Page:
Since then, customers have been shelling out their hard-earned money for the nuclear build-out, but with none of the benefits. At last count, customers were paying an additional $100 a year on their energy bills to finance the Plant Vogtle construction.

But the latest estimate is that customers could wind up paying about $6 billion in construction costs spread over the next 60 years.

With a blank check in hand and a wink-wink from the Legislature and so-called regulators at the Georgia Public Service Commission (PSC), it should come as no surprise that the construction at Plant Vogtle is now about three years behind schedule and a whopping $3 billion over budget.

But it gets worse. My SaportaReport colleague and friend Tom Baxter recently reported that Toshiba-Westinghouse, the construction company working on the Plant Vogtle expansion, is on the verge of bankruptcy. If that happens, Georgia electricity customers may have to dig even deeper to pay for this mess.

Stan Wise, Chairman of the Georgia Public Service Commission

Stan Wise, Chairman of the Georgia Public Service Commission (Courtesy AJC)

For now, Stan Wise, Chairman of the PSC, is claiming everything will be hunky-dory at Plant Vogtle. Someday.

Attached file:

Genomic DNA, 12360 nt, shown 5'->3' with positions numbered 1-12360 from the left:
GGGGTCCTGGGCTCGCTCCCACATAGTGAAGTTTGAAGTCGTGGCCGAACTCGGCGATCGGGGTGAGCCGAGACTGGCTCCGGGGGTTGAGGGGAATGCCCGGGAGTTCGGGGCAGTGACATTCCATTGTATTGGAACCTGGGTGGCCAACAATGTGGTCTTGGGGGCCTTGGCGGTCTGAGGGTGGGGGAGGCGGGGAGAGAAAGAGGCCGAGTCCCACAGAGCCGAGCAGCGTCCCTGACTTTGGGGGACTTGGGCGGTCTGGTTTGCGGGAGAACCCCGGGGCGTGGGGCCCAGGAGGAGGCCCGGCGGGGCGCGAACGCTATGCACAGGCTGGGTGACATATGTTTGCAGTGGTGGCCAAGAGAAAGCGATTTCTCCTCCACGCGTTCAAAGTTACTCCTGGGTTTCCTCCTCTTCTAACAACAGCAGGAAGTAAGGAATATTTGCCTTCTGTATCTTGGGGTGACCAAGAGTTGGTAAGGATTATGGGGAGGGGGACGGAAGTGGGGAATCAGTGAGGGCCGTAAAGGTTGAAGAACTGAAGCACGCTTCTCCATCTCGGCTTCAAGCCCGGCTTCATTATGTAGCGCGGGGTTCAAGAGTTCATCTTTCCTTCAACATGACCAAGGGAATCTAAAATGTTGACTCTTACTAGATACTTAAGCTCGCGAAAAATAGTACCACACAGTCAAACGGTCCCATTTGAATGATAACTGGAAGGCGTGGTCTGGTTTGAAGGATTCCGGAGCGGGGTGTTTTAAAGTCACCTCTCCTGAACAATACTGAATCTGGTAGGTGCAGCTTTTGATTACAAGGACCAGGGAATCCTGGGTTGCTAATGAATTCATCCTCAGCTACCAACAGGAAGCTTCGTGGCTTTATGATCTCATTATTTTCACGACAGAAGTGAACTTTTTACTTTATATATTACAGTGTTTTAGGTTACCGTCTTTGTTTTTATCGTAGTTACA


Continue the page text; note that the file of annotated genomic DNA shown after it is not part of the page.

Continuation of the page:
“The Plant Vogtle project continues to make progress despite well-publicized setbacks,” Wise stated in a PSC press release issued in February. “I believe that in the long run this project, when completed, will provide reliable, stable and carbon free electricity for many generations of Georgians.”

But Wise may be whistling past a nuclear graveyard. A bracingly similar situation with a nuclear power facility being built by Toshiba-Westinghouse in South Carolina, where utility customers were charged up front, is also in deep trouble.

Obviously, this is a major story but you wouldn’t know it from the glaring lack of coverage. Kudos to metro area journalists including Matt Kempner and Russell Grantham of the Atlanta Journal-Constitution who have been giving this issue the attention it rightly deserves.

But the Plant Vogtle mess has been largely ignored by other local newspapers and most Atlanta-area TV stations. Maybe they can’t afford to get crosswise with Georgia Power and its parent company, Southern Company, major advertisers with extremely deep pockets. Or maybe they’re just too busy covering “breaking news” of the latest live apartment fire to take notice.

Whatever their reasons, the magnitude and importance of this story illustrates the shameful lack of courage and journalistic integrity that has earned the media an even lower public approval rating than our feckless Congress and the dangerous cray-crays in the Trump administration.

Fearless, solid, trustworthy reliable journalism still matters, and it always will. Granted, in an era of fake news, celebrity puffery and fact-free reporting, it may be too late for our media outlets to ever regain the public’s trust.

But if our local newspapers and TV stations ever choose to do so, the Plant Vogtle story unfolding right here in our own backyard would be a great place to start.